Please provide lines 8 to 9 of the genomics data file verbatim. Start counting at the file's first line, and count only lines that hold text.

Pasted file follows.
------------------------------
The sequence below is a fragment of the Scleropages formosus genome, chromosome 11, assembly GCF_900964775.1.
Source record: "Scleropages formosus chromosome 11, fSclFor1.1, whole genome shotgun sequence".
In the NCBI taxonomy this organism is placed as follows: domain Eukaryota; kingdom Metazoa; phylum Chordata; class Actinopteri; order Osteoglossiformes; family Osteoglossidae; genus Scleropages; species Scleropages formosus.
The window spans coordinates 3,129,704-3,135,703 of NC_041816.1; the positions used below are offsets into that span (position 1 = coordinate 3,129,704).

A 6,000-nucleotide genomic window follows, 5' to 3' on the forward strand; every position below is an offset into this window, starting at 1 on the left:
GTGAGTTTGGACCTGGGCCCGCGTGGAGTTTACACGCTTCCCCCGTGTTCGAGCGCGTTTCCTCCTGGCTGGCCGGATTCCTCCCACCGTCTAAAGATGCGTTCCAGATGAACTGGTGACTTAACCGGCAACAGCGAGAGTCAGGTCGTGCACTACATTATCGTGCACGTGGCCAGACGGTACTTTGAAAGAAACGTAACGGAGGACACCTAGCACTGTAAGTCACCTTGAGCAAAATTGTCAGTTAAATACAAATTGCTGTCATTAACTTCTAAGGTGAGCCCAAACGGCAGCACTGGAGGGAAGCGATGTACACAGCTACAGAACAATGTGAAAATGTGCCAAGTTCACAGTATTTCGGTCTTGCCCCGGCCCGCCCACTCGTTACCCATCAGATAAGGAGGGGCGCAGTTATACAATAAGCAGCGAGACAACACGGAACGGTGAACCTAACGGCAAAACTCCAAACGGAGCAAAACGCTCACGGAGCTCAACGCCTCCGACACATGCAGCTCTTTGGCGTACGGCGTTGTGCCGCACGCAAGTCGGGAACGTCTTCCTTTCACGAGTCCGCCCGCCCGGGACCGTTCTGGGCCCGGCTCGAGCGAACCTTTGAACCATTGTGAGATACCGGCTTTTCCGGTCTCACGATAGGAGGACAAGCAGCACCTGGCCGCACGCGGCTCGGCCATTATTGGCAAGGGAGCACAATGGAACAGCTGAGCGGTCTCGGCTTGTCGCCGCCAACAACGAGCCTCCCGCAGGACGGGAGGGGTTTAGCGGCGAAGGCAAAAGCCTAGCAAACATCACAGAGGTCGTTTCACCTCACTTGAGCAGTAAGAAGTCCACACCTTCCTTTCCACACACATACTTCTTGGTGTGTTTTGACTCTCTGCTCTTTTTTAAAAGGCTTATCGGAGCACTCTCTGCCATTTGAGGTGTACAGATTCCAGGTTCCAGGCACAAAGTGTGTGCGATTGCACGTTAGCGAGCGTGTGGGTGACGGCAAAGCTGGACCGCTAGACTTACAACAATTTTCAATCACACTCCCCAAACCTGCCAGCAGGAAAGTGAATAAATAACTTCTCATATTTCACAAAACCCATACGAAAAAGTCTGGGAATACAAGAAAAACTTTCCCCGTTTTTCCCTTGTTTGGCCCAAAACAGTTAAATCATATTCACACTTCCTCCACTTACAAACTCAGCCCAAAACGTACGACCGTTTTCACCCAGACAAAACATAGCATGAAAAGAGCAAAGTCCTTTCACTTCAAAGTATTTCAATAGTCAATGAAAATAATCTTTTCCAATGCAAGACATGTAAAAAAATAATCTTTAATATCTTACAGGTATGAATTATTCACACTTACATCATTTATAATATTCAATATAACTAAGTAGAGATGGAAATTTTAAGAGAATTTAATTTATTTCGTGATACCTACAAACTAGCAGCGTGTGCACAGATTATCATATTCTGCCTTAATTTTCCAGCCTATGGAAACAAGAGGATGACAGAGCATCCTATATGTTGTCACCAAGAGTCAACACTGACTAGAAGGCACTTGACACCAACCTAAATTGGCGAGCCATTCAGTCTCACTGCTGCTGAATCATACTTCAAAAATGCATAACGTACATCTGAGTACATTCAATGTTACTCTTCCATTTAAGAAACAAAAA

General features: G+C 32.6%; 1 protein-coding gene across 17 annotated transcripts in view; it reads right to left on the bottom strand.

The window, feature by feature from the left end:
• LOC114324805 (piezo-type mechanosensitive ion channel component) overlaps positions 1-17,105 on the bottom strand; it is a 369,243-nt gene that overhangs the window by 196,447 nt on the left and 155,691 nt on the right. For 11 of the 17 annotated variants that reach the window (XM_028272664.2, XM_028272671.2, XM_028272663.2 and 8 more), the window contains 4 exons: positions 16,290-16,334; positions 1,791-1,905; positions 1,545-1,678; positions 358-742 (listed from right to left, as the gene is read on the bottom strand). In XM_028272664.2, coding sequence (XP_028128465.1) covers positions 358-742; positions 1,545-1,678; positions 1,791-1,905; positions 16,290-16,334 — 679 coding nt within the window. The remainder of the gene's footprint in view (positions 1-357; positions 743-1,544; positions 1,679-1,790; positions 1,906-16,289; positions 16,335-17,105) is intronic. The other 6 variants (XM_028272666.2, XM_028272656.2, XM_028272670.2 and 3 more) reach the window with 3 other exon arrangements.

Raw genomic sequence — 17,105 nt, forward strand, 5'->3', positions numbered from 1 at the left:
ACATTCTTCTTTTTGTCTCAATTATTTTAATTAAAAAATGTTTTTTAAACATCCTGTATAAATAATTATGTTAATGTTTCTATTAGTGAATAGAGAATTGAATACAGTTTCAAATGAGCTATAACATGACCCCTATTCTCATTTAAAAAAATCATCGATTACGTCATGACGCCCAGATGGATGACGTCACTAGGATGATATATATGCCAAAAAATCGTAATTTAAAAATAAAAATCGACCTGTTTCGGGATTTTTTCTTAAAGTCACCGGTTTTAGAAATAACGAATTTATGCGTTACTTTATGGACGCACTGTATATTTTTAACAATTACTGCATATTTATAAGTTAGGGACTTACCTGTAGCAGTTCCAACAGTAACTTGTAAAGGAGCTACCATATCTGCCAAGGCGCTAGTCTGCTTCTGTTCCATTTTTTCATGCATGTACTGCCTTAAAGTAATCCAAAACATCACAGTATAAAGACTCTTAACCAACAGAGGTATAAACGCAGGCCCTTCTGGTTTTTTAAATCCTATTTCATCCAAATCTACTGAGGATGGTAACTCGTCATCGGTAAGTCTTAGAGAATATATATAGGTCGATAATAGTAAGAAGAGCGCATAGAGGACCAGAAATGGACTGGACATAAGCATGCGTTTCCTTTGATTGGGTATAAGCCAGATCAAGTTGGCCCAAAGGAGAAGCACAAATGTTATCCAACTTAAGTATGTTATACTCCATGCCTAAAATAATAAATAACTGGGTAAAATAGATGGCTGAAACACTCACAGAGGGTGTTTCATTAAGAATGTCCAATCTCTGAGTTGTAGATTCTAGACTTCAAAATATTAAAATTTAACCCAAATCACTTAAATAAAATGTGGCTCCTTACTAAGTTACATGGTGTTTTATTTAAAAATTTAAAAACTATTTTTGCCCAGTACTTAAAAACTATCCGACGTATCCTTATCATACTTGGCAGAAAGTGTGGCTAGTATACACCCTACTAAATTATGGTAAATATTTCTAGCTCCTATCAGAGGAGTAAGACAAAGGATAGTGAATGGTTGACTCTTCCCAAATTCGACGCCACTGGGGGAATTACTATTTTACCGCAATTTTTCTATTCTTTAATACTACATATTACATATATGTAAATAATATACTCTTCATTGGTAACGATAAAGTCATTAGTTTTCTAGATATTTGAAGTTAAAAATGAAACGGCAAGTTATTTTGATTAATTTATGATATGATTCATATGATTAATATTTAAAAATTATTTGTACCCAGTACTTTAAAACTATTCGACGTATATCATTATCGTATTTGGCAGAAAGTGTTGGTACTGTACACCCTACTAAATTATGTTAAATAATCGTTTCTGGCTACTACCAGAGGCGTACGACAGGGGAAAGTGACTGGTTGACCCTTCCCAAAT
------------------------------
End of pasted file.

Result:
The window, feature by feature from the left end:
• LOC114324805 (piezo-type mechanosensitive ion channel component) overlaps positions 1-17,105 on the bottom strand; it is a 369,243-nt gene that overhangs the window by 196,447 nt on the left and 155,691 nt on the right. For 11 of the 17 annotated variants that reach the window (XM_028272664.2, XM_028272671.2, XM_028272663.2 and 8 more), the window contains 4 exons: positions 16,290-16,334; positions 1,791-1,905; positions 1,545-1,678; positions 358-742 (listed from right to left, as the gene is read on the bottom strand). In XM_028272664.2, coding sequence (XP_028128465.1) covers positions 358-742; positions 1,545-1,678; positions 1,791-1,905; positions 16,290-16,334 — 679 coding nt within the window. The remainder of the gene's footprint in view (positions 1-357; positions 743-1,544; positions 1,679-1,790; positions 1,906-16,289; positions 16,335-17,105) is intronic. The other 6 variants (XM_028272666.2, XM_028272656.2, XM_028272670.2 and 3 more) reach the window with 3 other exon arrangements.